PhD Researcher, Liverpool John Moores University
Keep going. Be strong. Be stubborn. Every little step is a step forward.
WHAT DO YOU DO?
I perform taxonomic and taphonomic analyses on bird remains from archaeological sites to see what those bird can tell us about the humans who lived there and the environmental and climatic conditions they experienced.
WHY DID YOU CHOOSE THIS FIELD?
When I was seven years old my neighbour took me along on a tour of a nearby archaeological site. As a child who loved history and nature documentaries as much as cartoons, I was enthralled. My neighbour told me later that on that day she knew I would he an archaeologist.
Since then I co pleted my undergraduate and Masters degrees at the University of Bergen, Norway. Here I had the opportunity to visit South Africa on field school where I focussed on early human behavioural modernity. This lead me to notice that Neanderthals were treated differently, despite, in my eyes, showing the requisite traits of modern behaviour. An interest in mammal bones lead to my learning taphonomy, and I learned more specifically about birds during my PhD in order to discover more about the Neanderthals in Middle Palaeolithic Eurasia.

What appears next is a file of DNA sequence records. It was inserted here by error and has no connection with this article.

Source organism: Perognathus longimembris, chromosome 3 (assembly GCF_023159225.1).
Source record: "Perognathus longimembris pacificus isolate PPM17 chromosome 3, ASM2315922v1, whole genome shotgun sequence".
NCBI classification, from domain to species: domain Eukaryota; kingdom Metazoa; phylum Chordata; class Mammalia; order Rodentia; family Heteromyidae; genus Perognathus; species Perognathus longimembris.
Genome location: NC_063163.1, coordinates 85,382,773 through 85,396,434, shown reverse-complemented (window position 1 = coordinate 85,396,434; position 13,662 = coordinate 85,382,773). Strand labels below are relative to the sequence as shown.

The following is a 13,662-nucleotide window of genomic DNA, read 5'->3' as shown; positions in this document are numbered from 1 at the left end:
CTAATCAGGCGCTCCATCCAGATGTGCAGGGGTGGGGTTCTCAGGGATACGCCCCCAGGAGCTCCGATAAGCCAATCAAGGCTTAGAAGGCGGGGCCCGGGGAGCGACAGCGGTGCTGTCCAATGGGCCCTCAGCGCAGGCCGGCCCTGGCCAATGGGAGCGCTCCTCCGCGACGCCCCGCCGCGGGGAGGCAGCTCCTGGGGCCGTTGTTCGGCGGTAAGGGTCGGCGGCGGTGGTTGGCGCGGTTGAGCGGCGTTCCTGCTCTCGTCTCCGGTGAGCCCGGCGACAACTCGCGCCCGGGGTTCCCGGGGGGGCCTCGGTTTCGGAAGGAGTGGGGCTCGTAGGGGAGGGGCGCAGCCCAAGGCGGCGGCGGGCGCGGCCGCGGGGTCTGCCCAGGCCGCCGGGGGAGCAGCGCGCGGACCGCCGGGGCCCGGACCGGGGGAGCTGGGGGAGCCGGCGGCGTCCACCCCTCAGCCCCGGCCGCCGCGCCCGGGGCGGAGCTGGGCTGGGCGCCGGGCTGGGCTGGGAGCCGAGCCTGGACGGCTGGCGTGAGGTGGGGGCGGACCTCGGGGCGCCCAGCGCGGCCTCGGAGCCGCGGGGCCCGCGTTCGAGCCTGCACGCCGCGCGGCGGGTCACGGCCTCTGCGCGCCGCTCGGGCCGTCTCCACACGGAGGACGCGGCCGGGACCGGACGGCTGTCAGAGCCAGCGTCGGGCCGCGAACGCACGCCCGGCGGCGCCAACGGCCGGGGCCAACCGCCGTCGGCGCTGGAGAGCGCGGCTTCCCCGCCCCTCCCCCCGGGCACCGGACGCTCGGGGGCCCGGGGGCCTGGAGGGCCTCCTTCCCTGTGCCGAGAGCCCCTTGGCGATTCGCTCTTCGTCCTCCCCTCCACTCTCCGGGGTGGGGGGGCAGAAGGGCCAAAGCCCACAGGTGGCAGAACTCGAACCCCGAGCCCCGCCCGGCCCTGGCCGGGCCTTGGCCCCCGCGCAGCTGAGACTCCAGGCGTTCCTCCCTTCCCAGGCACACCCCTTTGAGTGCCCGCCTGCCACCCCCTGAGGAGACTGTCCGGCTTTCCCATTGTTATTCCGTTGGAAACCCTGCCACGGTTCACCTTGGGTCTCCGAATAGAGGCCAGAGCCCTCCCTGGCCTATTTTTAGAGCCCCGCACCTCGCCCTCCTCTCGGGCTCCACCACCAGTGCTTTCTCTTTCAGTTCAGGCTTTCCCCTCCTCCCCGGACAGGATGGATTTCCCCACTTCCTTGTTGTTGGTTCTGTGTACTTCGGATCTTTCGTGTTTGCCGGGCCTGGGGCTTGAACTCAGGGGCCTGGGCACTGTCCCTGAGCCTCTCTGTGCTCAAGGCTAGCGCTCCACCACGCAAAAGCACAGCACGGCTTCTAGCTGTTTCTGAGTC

WHAT DO YOU LOOK AT & THINK, "I WISH YOUNGER ME WOULD HAVE KNOWN THIS WAS POSSIBLE?"
As I close in on the end of my PhD, I think it is this coming achievement that I would want to share with my younger self. The perseverance and strength it has taken for me to bring myself to this point has been at times overwhelming. I would want my younger self to know that I had that strength in me.
WHY DO YOU LOVE WORKING IN STEM?
I love being part of the advance in knowledge in my field. I am endlessly excited by the notion that what we do not yet know may be answered tomorrow.
BEST ADVICE FOR NEXT GENERATION?
Keep going. Be strong. Be stubborn. Every little step is a step forward. Ask for help when you need it. Don’t let anyone tell you you can’t achieve your goals. Believe in yourself.
INSPO / FUN FACT
“I wish the world was twice as big – and half of it was still unexplored.” - David Attenborough.